Recommended Reading for Recovery Journey Clients & Family

by Terence T. Gorski, Merlene Miller, Martin

This is the patient textbook for recovery and relapse prevention. While packed with powerful information about recovery and relapse prevention, it is written at the eighth-grade reading level to make information understandable by most patients.

Staying Sober explains addictive disease, Post Acute Withdrawal (PAW), recovery and partial recovery, mistaken beliefs about recovery and relapse, the relapse process, relapse prevention therapy, and the role of family involvement and relapse prevention support groups. Chapters are organized to parallel the recovery education process so each one can be used as a powerful therapeutic reading assignment to reinforce material covered in sessions.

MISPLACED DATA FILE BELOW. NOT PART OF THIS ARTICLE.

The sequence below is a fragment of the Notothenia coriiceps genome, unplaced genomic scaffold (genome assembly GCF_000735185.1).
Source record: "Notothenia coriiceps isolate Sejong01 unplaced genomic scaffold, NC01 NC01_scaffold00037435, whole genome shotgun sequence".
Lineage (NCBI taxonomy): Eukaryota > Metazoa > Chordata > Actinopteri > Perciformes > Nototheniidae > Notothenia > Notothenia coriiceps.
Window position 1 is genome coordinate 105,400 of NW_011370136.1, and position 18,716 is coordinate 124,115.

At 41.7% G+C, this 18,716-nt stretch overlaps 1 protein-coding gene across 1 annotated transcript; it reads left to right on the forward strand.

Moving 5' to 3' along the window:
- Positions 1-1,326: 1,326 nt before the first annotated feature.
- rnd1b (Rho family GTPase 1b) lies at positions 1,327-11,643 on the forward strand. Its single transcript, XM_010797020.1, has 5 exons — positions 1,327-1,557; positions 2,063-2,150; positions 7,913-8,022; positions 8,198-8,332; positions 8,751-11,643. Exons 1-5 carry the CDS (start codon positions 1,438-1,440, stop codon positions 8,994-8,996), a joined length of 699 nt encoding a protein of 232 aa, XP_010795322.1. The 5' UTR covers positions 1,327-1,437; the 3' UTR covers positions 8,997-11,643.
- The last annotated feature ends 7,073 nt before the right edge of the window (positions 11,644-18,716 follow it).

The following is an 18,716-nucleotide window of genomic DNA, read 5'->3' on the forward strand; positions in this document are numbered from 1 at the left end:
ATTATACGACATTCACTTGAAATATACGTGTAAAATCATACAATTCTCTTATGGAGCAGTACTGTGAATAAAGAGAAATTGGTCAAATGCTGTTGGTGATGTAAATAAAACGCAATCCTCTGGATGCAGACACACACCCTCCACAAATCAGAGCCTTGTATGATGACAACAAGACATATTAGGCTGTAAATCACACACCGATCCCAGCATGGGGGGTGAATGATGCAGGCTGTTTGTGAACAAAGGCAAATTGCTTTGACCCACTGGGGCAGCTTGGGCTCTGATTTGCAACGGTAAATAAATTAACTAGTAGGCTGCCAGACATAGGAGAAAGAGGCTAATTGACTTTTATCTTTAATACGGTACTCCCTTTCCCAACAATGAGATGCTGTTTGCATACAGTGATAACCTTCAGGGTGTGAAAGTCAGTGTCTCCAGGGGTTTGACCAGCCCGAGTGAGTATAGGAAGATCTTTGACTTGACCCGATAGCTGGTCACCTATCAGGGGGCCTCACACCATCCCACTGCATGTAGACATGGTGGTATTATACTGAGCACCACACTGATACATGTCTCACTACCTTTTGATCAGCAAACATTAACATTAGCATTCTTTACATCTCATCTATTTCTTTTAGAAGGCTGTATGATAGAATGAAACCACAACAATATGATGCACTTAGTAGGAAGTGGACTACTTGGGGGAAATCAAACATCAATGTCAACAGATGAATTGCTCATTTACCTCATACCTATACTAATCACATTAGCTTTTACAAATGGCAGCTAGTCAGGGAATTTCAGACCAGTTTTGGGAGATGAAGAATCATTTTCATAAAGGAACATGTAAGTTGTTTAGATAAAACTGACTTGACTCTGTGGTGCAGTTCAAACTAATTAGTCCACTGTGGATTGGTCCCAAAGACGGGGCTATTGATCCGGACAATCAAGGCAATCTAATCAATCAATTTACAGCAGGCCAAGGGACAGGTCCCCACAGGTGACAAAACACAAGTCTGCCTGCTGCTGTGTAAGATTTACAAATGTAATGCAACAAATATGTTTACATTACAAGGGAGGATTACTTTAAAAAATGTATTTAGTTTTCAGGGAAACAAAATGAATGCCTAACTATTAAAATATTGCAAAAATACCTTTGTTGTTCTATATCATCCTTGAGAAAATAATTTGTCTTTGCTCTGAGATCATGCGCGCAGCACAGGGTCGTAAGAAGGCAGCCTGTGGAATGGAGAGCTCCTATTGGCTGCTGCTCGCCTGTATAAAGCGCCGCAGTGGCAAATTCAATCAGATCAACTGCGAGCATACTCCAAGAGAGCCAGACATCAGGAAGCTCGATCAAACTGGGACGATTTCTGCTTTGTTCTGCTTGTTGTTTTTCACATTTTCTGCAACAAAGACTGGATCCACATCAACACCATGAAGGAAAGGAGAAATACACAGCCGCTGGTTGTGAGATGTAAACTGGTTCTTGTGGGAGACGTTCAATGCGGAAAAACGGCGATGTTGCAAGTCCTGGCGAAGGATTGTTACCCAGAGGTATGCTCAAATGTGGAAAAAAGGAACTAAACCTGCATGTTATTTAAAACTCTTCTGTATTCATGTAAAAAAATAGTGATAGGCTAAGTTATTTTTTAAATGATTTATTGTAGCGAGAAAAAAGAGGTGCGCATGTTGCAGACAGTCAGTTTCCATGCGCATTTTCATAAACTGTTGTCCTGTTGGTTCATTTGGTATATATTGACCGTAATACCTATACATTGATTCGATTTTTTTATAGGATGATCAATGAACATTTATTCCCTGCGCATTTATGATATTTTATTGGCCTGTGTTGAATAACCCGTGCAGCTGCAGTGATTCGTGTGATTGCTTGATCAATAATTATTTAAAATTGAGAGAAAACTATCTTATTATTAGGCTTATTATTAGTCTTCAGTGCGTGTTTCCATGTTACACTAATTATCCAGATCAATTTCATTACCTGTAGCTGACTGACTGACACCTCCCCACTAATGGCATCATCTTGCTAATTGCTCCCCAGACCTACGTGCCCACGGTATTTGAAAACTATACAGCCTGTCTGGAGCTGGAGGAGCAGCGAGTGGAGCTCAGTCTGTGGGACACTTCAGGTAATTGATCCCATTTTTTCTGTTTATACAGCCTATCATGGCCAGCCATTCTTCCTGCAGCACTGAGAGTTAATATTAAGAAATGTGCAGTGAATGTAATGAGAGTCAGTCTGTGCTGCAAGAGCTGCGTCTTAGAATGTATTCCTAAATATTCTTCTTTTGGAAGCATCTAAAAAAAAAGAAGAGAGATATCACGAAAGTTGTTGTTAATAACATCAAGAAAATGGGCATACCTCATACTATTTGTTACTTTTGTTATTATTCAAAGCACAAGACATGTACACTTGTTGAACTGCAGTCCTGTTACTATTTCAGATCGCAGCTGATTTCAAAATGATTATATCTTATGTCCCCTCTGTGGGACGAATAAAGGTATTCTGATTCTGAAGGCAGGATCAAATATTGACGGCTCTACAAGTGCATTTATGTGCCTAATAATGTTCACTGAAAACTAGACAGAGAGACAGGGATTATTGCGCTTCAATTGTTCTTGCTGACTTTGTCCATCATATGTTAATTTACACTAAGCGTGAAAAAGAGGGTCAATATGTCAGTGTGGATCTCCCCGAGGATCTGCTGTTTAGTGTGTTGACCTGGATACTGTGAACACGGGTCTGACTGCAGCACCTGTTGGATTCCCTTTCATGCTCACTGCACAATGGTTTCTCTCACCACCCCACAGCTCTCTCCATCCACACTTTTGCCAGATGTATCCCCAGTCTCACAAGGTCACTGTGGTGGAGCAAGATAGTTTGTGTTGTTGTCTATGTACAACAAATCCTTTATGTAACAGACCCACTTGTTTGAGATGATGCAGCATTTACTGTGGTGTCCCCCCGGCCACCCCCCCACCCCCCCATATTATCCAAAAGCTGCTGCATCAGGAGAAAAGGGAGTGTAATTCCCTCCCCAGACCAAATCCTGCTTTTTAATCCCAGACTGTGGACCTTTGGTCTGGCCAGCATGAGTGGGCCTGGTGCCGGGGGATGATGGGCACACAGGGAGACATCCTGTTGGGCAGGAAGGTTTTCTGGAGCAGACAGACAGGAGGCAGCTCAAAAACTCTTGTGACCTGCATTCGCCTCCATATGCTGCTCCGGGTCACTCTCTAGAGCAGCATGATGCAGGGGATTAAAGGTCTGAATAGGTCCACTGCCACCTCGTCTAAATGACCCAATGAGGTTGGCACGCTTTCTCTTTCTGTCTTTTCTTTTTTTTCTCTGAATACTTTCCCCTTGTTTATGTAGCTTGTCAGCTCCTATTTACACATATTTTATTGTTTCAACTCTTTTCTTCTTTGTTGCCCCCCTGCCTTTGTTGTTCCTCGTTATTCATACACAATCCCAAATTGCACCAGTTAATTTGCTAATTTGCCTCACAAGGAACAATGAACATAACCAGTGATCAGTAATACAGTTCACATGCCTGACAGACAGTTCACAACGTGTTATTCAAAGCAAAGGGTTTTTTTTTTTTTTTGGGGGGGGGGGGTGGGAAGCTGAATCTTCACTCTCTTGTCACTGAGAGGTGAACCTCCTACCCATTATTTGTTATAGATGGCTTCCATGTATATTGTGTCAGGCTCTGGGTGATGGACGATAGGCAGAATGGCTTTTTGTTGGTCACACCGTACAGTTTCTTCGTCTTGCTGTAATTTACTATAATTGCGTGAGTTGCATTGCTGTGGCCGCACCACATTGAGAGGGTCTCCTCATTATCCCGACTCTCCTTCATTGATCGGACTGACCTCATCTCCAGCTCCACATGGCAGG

by Lynn Clark and John Robb

Reduce your stress and enhance your emotional intelligence by practicing self-help skills from cognitive behavioral therapy (CBT).

This self-help book is fun to read and easy to use. You will improve your thoughts, self-talk, and emotions as you learn how to attain your goals. You will deal with difficult people more easily. Learn mindfulness meditation. SOS is available in 9 languages and used around the world by adults, older teens, and counselors.

SOS teaches the steps for managing anxiety, anger, depression, and other unpleasant feelings. Our beliefs and self-talk primarily cause our feelings and behavior, and not bad events and difficult people. With over 100 illustrations, SOS teaches the reality that we ourselves are responsible for managing our feelings, behavior, and happiness.